< class="pagetitle">Posts Tagged “configurator”

An idea I’ve had kicking around in my head for a while is a desktop wallpaper of the earth, with a realtime display of night and day as the world revolves. For whatever reason, I started looking into it last week.

I found a couple of web sites that display about what I was looking for (1, 2, 3), but hacking Windows 7 to display web content on the desktop isn’t really my style (Active Desktop functionality disappeared with Vista’s Sidebar and 7’s Gadgets, I discovered).

Anyway, while reading about how one of the sites generates the images they display, I discovered a few programs that do what I was looking for, and after reading through the descriptions it seemed the perfect program was Xplanet. It’s used to create many of the maps on Wikipedia, enough to warrant an internal page with a tutorial on how to create maps for Wikipedia articles. It can display images from any point of view in our solar system you’d like, and of course anywhere on our planet, and update your wallpaper automatically. It’s fantastically versatile, but because it was built to run under Unix, it’s a bit quirky.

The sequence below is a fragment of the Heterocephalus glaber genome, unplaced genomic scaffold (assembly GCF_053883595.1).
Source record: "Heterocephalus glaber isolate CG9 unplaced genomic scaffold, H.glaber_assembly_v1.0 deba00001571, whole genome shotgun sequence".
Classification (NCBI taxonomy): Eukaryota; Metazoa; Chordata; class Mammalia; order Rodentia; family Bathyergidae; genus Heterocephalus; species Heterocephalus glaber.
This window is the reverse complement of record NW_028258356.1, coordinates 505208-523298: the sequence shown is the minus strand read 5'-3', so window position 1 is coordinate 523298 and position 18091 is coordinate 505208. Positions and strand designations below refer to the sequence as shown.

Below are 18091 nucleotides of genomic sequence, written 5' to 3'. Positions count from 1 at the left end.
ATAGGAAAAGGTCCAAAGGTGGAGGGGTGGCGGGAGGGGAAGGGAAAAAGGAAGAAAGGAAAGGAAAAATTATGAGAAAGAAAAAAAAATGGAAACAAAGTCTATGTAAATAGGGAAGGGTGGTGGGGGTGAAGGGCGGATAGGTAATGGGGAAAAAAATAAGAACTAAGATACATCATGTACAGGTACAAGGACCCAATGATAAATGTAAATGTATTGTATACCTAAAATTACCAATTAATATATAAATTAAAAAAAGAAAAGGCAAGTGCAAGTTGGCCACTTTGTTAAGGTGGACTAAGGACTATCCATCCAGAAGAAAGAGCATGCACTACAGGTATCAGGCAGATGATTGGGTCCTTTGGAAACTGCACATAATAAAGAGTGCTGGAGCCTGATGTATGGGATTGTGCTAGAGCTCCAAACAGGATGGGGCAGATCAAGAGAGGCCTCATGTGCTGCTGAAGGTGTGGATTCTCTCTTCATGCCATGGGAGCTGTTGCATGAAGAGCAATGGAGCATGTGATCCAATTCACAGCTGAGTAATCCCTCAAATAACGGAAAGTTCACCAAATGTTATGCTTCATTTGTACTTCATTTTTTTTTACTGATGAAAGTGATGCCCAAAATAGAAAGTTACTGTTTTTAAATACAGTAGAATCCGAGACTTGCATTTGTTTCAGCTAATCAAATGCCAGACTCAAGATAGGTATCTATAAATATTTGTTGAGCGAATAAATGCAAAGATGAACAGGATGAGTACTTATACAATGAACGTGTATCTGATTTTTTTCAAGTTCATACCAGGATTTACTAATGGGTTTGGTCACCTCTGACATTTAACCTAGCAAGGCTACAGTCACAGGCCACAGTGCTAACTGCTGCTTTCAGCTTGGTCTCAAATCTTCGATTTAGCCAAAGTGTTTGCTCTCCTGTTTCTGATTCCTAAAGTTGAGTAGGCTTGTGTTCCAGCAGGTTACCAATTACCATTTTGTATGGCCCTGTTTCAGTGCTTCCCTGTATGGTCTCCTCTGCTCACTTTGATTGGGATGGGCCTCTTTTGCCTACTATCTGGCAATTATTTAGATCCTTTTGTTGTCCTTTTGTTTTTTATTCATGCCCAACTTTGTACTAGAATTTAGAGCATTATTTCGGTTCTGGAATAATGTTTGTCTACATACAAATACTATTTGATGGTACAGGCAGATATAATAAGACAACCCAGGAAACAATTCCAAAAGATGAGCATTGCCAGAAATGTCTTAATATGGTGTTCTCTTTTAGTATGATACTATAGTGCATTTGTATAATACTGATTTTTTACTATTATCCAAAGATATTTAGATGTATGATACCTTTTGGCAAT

First off, you need a Unix command interpreter dll (fortunately included with the distribution) to even run the thing under Windows. Because it was initially designed to run under a command line-driven OS, it literally doesn’t have a GUI; the exhaustive documentation and help is all text-based- which was my first hook, a nostalgic intellectual exercise in command-line switches and parameters, replete with config and batch files.

I’m not sure if you’re like me, but when I get a new gadget I explore all the features to see what there is and what I can use. I even started thinking about tossing together a VB configurator that would write the config and batch files for you.

In learning all of Xplanet’s features, I found myself exploring forums dedicated to the program and discovered that there were multiple interfaces people had already written for it (1, 2, 3). I even found a program dedicated to periodically downloading current cloud maps. It might not surprise you then to learn that most of my free time over the last week has been consumed by learning and configuring Xplanet to my liking. I enjoy projects like this, where learning some new bit rewards you with a small change, slowly shaping the output toward your ideal.

You can see a screenshot up to the left of how it looks right now. I’m still not 100% done; I want to explore using a gamma adjustment to lighten up the clouds just a smidge so it’s easier to see the landmasses underneath. It’s close enough to share though, so if you wonder why I haven’t been online for the last week or so, here’s your reason. And if you have any questions about Xplanet, feel free to ask. 😉

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